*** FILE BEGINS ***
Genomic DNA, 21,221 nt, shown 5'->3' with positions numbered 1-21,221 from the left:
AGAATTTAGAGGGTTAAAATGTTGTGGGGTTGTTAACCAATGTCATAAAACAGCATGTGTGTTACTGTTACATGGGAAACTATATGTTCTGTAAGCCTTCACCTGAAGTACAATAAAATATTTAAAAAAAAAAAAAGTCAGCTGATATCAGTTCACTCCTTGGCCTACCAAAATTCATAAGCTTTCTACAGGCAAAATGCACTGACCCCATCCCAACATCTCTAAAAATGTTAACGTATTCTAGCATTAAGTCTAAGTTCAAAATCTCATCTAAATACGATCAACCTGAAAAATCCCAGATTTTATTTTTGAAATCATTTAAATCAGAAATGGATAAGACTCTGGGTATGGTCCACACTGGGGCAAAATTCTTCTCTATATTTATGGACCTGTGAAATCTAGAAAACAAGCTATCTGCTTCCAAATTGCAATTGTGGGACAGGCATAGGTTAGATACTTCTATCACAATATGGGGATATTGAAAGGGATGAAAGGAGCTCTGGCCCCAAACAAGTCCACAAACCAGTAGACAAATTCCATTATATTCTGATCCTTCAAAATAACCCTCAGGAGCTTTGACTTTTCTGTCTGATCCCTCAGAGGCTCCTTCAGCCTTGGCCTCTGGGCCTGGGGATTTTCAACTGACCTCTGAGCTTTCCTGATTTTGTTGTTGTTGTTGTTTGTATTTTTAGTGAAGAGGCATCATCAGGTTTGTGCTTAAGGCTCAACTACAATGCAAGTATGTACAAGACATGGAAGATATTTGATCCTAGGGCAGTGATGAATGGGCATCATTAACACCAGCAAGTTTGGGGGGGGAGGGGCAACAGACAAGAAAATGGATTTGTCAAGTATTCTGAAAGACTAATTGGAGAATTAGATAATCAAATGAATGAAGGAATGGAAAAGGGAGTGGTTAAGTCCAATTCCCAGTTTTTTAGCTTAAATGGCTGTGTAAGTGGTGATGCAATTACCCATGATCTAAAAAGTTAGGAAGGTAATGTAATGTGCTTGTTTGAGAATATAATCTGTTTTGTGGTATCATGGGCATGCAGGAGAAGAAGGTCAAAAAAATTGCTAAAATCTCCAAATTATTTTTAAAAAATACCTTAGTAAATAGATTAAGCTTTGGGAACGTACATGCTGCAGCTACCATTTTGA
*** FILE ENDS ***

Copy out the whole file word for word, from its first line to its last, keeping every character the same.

Genomic DNA, 21,221 nt, shown 5'->3' with positions numbered 1-21,221 from the left:
AGAATTTAGAGGGTTAAAATGTTGTGGGGTTGTTAACCAATGTCATAAAACAGCATGTGTGTTACTGTTACATGGGAAACTATATGTTCTGTAAGCCTTCACCTGAAGTACAATAAAATATTTAAAAAAAAAAAAAGTCAGCTGATATCAGTTCACTCCTTGGCCTACCAAAATTCATAAGCTTTCTACAGGCAAAATGCACTGACCCCATCCCAACATCTCTAAAAATGTTAACGTATTCTAGCATTAAGTCTAAGTTCAAAATCTCATCTAAATACGATCAACCTGAAAAATCCCAGATTTTATTTTTGAAATCATTTAAATCAGAAATGGATAAGACTCTGGGTATGGTCCACACTGGGGCAAAATTCTTCTCTATATTTATGGACCTGTGAAATCTAGAAAACAAGCTATCTGCTTCCAAATTGCAATTGTGGGACAGGCATAGGTTAGATACTTCTATCACAATATGGGGATATTGAAAGGGATGAAAGGAGCTCTGGCCCCAAACAAGTCCACAAACCAGTAGACAAATTCCATTATATTCTGATCCTTCAAAATAACCCTCAGGAGCTTTGACTTTTCTGTCTGATCCCTCAGAGGCTCCTTCAGCCTTGGCCTCTGGGCCTGGGGATTTTCAACTGACCTCTGAGCTTTCCTGATTTTGTTGTTGTTGTTGTTTGTATTTTTAGTGAAGAGGCATCATCAGGTTTGTGCTTAAGGCTCAACTACAATGCAAGTATGTACAAGACATGGAAGATATTTGATCCTAGGGCAGTGATGAATGGGCATCATTAACACCAGCAAGTTTGGGGGGGGAGGGGCAACAGACAAGAAAATGGATTTGTCAAGTATTCTGAAAGACTAATTGGAGAATTAGATAATCAAATGAATGAAGGAATGGAAAAGGGAGTGGTTAAGTCCAATTCCCAGTTTTTTAGCTTAAATGGCTGTGTAAGTGGTGATGCAATTACCCATGATCTAAAAAGTTAGGAAGGTAATGTAATGTGCTTGTTTGAGAATATAATCTGTTTTGTGGTATCATGGGCATGCAGGAGAAGAAGGTCAAAAAAATTGCTAAAATCTCCAAATTATTTTTAAAAAATACCTTAGTAAATAGATTAAGCTTTGGGAACGTACATGCTGCAGCTACCATTTTGA